McCrometer's V-Cone
Typical diagram of V-Cone installation.
(Click for larger view).
McCrometer's V-Cone® Flow Meter is an advanced differential pressure instrument, which is ideal for use with liquid, steam or gas media in rugged conditions where accuracy, low maintenance and cost are important. The V-Cone is especially useful in tight-fit and retrofit installations. 

In most instances the use of V-Cones associated with chillers for chilled water in large institutional users is a matter of space, accuracy, and turndown. The V-Cone needs very little upstream and downstream piping requirements, allowing it to be used in spaces where other meters cannot be used, or to replace existing flowmeters that never proved accurate because of space limitations. 

In many large universities and other facilities, such as hospitals and airports, across the U.S., the reason for initial interest and subsequent purchases of V-Cones to measure Chilled Water was to fit within the confines of the existing and new buildings that were being used to house the chillers. Additionally, the second most important reason was the delivered accuracy. In the past, most usage had been ignored, but with the rising costs associated with cooling, each individual building must be accountable for individual use. This is just good fiscal responsibility and management from an energy balance standpoint. Turndown was an issue because of seasonal swings in usage based on climate and population in the buildings at any particular time. Therefore, the meters needed to be able to have a large flow span (turndown), which remained accurate during continuous use.
McCrometer's V-Cone
Internal view of V-Cone.

V-Cones have recently been selected for Steam service for mostly the same reasons as they are selected for Chilled Water. Space limitations in new and/or older buildings are a serious concern. V-Cones have the smallest piping requirements of practically any flowmeter and continue to deliver accurate measurement, so they are fiscally responsible and cost effective. Additionally, in steam, they allow condensate and/or other small particulate matter to pass without affecting the measurement, thus giving much better accuracy instantaneously and over time. 

They are very rugged flowmeters which require little or no maintenance, and have a very long expected life even in “tough” service like steam. They can be designed with great turndown (span) and therefore can accommodate changes in flowrates based on demand, seasonal or from other factors.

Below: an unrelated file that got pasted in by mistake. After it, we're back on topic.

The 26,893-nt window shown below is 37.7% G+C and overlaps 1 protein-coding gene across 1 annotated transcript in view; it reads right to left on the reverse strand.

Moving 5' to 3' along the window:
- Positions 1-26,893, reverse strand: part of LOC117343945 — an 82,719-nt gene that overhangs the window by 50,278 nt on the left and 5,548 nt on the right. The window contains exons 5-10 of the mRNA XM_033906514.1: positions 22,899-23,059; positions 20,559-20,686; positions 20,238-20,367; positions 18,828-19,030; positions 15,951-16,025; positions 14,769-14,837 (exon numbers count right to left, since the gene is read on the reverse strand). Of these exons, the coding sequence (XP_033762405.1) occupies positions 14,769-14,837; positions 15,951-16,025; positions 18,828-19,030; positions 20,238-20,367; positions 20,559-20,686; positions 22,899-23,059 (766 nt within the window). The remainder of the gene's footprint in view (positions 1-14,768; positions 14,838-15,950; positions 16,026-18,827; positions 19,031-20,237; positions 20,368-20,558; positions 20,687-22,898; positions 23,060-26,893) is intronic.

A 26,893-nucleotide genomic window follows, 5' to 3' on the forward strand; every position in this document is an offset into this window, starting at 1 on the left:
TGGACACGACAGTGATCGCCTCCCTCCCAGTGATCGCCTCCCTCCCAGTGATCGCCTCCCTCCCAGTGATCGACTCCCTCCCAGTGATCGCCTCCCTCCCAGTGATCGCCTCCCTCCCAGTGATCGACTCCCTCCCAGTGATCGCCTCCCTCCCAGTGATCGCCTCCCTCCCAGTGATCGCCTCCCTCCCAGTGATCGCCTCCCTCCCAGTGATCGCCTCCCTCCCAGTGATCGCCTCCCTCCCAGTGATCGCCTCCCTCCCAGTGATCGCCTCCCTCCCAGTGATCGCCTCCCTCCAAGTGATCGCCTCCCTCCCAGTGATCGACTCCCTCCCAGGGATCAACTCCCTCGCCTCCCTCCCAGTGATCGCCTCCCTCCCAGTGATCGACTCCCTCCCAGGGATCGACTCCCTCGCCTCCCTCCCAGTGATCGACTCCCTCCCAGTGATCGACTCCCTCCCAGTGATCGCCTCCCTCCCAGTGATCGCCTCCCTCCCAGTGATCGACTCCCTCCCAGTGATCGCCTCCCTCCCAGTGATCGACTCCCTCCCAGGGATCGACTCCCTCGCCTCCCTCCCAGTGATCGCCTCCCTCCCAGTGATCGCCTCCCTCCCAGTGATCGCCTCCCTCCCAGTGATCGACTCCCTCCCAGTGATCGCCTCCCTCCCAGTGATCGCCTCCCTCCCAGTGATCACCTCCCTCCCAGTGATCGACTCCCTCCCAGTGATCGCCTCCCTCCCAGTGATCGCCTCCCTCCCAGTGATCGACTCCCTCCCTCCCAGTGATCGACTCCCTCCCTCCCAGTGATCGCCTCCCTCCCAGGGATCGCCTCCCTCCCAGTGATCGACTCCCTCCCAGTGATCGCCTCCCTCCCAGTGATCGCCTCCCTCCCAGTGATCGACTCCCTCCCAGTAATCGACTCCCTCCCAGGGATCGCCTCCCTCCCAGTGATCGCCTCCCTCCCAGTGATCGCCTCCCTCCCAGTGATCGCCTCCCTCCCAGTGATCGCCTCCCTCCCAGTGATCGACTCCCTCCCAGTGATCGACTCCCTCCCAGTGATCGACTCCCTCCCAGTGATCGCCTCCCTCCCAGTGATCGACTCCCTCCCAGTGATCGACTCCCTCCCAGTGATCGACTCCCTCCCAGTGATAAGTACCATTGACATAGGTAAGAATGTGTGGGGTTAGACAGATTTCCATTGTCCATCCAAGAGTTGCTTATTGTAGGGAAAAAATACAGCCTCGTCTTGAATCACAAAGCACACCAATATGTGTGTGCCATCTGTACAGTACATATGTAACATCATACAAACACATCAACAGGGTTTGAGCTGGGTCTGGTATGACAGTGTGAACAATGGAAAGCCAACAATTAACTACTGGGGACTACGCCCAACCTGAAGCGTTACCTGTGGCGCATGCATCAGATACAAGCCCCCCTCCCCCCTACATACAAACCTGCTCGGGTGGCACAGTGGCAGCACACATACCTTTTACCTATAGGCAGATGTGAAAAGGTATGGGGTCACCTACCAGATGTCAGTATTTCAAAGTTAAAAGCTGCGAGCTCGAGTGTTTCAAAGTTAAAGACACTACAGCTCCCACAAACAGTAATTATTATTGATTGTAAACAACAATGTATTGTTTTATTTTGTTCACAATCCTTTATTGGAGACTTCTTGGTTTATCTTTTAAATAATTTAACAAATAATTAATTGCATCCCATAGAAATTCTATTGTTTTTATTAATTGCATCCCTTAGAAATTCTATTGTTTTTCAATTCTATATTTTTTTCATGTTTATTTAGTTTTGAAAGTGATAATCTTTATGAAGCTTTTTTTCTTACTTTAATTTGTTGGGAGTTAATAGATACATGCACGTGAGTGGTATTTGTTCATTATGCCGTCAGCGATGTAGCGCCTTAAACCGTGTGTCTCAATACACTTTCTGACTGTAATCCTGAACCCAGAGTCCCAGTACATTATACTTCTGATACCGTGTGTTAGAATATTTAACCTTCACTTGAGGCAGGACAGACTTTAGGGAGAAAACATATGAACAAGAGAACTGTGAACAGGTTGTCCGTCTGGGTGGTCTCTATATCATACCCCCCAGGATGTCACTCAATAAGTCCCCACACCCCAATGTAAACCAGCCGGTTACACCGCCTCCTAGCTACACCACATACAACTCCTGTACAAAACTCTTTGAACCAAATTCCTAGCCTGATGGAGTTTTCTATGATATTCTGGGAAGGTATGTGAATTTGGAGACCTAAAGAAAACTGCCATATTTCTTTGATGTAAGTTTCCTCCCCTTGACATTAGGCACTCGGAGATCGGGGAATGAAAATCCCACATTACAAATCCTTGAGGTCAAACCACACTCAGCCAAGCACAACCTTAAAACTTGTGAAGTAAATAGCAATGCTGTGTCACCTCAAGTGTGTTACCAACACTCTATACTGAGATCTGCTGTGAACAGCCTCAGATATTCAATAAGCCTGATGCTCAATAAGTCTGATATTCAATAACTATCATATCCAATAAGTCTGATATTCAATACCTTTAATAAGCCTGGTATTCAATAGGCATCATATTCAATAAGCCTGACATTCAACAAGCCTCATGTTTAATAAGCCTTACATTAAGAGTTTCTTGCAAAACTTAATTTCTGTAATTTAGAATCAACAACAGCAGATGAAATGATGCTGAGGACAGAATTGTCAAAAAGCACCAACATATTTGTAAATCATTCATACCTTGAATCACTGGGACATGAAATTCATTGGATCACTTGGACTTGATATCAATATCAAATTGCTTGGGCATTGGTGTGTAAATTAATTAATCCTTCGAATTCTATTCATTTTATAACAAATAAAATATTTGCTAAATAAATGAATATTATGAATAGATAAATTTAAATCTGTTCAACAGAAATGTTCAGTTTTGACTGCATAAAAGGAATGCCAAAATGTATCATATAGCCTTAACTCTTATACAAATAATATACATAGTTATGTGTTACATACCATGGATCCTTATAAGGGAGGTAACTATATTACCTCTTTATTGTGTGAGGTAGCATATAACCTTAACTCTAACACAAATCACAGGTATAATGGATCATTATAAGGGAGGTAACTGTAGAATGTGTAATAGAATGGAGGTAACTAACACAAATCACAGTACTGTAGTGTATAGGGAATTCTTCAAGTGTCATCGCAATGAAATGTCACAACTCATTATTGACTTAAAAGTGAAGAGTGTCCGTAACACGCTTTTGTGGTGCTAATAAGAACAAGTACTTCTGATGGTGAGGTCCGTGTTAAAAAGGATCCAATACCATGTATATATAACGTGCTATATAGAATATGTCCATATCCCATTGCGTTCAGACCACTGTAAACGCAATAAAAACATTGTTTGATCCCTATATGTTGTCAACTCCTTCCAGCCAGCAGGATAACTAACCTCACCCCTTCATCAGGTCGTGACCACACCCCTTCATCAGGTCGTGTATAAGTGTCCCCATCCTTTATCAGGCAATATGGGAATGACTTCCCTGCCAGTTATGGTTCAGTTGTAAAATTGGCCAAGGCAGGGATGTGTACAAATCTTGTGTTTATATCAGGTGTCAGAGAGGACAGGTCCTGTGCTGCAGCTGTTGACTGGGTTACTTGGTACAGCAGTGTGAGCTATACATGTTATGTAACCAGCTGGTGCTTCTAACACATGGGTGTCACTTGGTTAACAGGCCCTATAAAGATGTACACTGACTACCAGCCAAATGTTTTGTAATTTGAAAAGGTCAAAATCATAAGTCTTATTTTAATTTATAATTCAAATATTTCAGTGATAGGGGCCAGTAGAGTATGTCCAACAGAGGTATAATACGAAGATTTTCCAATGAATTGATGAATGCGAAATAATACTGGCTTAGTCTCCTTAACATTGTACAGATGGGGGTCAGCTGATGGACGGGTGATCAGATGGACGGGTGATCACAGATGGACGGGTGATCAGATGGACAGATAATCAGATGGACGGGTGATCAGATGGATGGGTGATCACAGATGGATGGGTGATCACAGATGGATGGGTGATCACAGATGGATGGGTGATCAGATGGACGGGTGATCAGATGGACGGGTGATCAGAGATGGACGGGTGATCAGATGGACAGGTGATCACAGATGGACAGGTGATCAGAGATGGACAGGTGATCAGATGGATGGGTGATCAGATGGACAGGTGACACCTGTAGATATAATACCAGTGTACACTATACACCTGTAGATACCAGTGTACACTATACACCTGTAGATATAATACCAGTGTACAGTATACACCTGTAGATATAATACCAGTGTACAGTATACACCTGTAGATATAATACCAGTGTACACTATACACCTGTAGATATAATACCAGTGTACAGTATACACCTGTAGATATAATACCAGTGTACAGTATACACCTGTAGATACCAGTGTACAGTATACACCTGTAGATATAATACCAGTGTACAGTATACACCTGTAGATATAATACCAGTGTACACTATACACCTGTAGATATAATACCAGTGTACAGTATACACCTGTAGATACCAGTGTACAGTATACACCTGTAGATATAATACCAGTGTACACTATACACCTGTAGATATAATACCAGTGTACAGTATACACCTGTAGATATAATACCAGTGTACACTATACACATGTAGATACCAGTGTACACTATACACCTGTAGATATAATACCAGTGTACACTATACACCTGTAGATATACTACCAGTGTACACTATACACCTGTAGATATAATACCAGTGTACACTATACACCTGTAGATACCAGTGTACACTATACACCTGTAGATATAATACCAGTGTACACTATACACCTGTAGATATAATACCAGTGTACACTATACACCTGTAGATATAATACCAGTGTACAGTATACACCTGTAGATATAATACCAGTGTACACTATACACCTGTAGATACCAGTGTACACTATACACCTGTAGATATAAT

For more information on V-Cone flowmeters, contact Flow-Tech in Maryland at 410-666-3200, in Virginia at 804-752-3450, or by visiting

Wednesday, February 7, 2018

How To Select a Gas Flow Meter for Your Application

Gas Flow Meter

Here is some very good, basic advice, courtesy of FCI (Fluid Components International) on selecting a gas flow meter.

Match your application to the appropriate measurement technology. Accurate flow measurement starts with selecting the best flow meter technology for your application. Every application has a set of requirements that narrows the choice of technologies. For example, thermal dispersion might work best in a dirty process gas, like biogas, because this technology provides no-moving-parts reliability, direct mass flow measurement, and wide range ability. However, positive displacement might be the best technology choice for the custody transfer of natural gas.

An Instrument Specification Sheet is a good place to find information that will help select the most appropriate flow meter technology for an application. This sheet identifies the application's process temperature and pressure, gas composition, piping configuration, accuracy requirements, and more.

Now forward your application information to vendors that offer the most appropriate flow meter technology. Be sure to include as much information about the application as possible and highlight your realistic performance expectations. Do not request 0.5 percent accuracy if the application needs only 5 percent accuracy. Ask these vendors to evaluate your application and provide a product recommendation. Use the information you receive to revise your specification (if necessary), finalize your preferred vendor list, and prepare your request-for-quote.

FCI flowmeters
Contact Flow-Tech for any flow meter application you may have. Our support engineers are ready to help.

In Maryland - 410-666-3200
In Virginia - 804-752-3450

Monday, January 29, 2018

Understanding Hydrostatic Pressure in Process Control

Hydrostatic pressure transmitter
Transmitter used to measure
hydrostatic pressure. (Yokogawa)
The pressure exerted by a fluid material in a vessel is directly proportional to its height multiplied by its density.